In order to understand this condition it is important to understand the anatomy and function of the shoulder. Please read Shoulder Pain Info's section on basic shoulder anatomy. For additional background information on the biomechanics of the shoulder please read Shoulder Pain Info's section on basic shoulder biomechanics.
What is the anatomy of the glenoid labrum?
The shoulder complex is made up of three bones, which are connected by muscles, ligaments, and tendons. The large bone in the upper arm is called the humerus. The shoulder blade is called the scapula and collarbone is called the clavicle.
The top of the humerus is shaped like a ball. This ball sits in a socket on the end of the scapula. The ball is called the head of the humerus and the socket is called the glenoid fossa, hence the term "glenohumeral" joint. The glenoid fossa has a rim of tissue around it called the glenoid labrum. The glenoid labrum makes the glenoid fossa deeper and improves the stability of the glenohumeral joint, which is the most mobile joint in the body.
Tendons connect muscles to bone. There are four muscles (supraspinatus, infraspinatus, subscapularis and teres minor) that surround the glenohumeral joint. These four muscles are attached to the scapula. They turn into tendons, which in turn attach to the humerus. The tendons of these four muscles make up the "rotator cuff" that blends into and helps support the glenohumeral joint capsule. The muscles of the rotator cuff and their tendons also provide stability to the glenohumeral joint.
What is a labral tear and what causes them?
When the glenoid labrum becomes injured or torn, it is described as a labral tear. These tears may be classified by the position of the tear in relation to the glenoid which is often called the "shoulder socket".
A Bankhart tear is a tear in the labrum located in the front, lower (anterior, inferior) part of the shoulder socket. This type of tear occurs most commonly during a shoulder dislocation. A Bankhart tear makes the shoulder more prone to recurrent dislocations.
A SLAP tear is a tear in the labrum that covers the top part of the shoulder socket from front to back (Superior Labral tear from Anterior to Posterior). A SLAP tear occurs at the point where the long head of biceps tendon attaches. This type of tear occurs most commonly during falls on an outstretched arm.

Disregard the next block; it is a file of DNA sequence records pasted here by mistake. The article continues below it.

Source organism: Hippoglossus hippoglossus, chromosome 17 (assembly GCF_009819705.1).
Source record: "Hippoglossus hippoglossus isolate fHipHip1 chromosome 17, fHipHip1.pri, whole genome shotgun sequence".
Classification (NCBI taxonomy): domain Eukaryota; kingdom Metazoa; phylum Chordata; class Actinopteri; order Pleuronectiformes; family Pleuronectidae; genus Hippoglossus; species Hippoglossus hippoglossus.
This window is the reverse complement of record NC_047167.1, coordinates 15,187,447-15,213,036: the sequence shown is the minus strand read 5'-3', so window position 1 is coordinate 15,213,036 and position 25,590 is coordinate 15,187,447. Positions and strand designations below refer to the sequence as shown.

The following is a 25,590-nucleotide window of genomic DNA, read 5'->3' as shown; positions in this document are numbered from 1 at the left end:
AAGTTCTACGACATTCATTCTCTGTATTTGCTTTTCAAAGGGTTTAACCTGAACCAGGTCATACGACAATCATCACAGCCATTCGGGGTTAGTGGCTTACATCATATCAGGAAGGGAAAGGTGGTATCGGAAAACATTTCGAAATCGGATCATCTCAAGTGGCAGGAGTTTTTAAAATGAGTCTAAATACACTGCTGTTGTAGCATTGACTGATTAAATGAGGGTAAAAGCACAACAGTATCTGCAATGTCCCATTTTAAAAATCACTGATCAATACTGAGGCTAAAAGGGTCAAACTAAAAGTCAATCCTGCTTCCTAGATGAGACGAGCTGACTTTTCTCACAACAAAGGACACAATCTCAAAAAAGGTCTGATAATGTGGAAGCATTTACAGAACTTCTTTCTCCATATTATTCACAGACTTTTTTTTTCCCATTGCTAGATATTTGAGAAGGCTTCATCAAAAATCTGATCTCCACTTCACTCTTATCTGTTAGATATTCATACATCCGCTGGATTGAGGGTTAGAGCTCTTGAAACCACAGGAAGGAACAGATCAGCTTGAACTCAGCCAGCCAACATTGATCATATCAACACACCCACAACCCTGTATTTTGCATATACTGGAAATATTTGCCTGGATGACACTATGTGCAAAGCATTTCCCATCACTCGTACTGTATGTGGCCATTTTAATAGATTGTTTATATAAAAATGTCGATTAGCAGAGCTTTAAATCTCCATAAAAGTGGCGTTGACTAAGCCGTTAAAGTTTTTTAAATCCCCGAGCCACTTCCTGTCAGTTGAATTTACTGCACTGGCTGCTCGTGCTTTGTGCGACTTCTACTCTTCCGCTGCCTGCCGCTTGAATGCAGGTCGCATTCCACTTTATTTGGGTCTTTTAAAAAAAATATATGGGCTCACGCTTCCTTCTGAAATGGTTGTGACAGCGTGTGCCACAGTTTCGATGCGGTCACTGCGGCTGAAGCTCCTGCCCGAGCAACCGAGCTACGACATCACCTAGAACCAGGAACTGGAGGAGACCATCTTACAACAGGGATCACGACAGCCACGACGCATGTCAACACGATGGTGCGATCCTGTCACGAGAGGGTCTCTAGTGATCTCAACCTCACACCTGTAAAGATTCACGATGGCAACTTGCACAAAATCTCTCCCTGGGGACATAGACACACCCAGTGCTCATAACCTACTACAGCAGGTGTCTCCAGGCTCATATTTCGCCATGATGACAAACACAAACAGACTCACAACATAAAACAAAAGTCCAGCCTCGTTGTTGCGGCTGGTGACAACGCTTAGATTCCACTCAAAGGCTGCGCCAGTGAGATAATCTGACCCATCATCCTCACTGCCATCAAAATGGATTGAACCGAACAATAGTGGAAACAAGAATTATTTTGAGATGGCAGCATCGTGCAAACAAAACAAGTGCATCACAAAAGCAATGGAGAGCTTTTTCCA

A labral tear may also develop gradually for a variety of reasons. Some of the risk factors include:
- Repetitive movements that create excessive motion at
the glenohumeral joint such as throwing.
- Activities that require the biceps muscles to contract sharply against the labrum such as heavy weightlifting, pitching or golfing.
What does a labral tear feel like?
The symptoms of a labral tear may include a clicking or catching sensation in the shoulder during certain movements and/or a vague pain in the front or top of the shoulder. In some cases a labral tear may not cause any pain.
Can a labral tear be detected on X-rays?
X-rays can rule out chips, cracks or other problems with bones but they can not identify soft tissue injuries like labral tears. MRI arthrograms are very effective in identifying labral tears. The "gold" standard for identifying a labral tear is through arthroscopic surgery of the shoulder.
What is the treatment for a labral tear?
A lot can be done to help people who have a labral tear. Most times, treatment will begin with a conservative approach. A program of stretching and strengthening exercises, icing, pain medications or anti-inflammatory medications may be used to help decrease pain and improve function of the shoulder. Doctors and physical therapists who deal with people who have labral tears can help outline an individualized treatment program.
If the conservative approach to managing a labral tear is not effective, surgery may be required. An orthopaedic surgeon may be able to repair or remove the torn part of the labrum through arthroscopic surgery or through an open shoulder procedure. If the labral tear is also associated with an unstable glenohumeral joint, the surgeon may also be able to surgically stabilize the glenohumeral joint.
What other information is available on labral tears?
Shoulder Pain Info's links section has additional information on this topic. Links have been provided to other websites as well as online medical journals.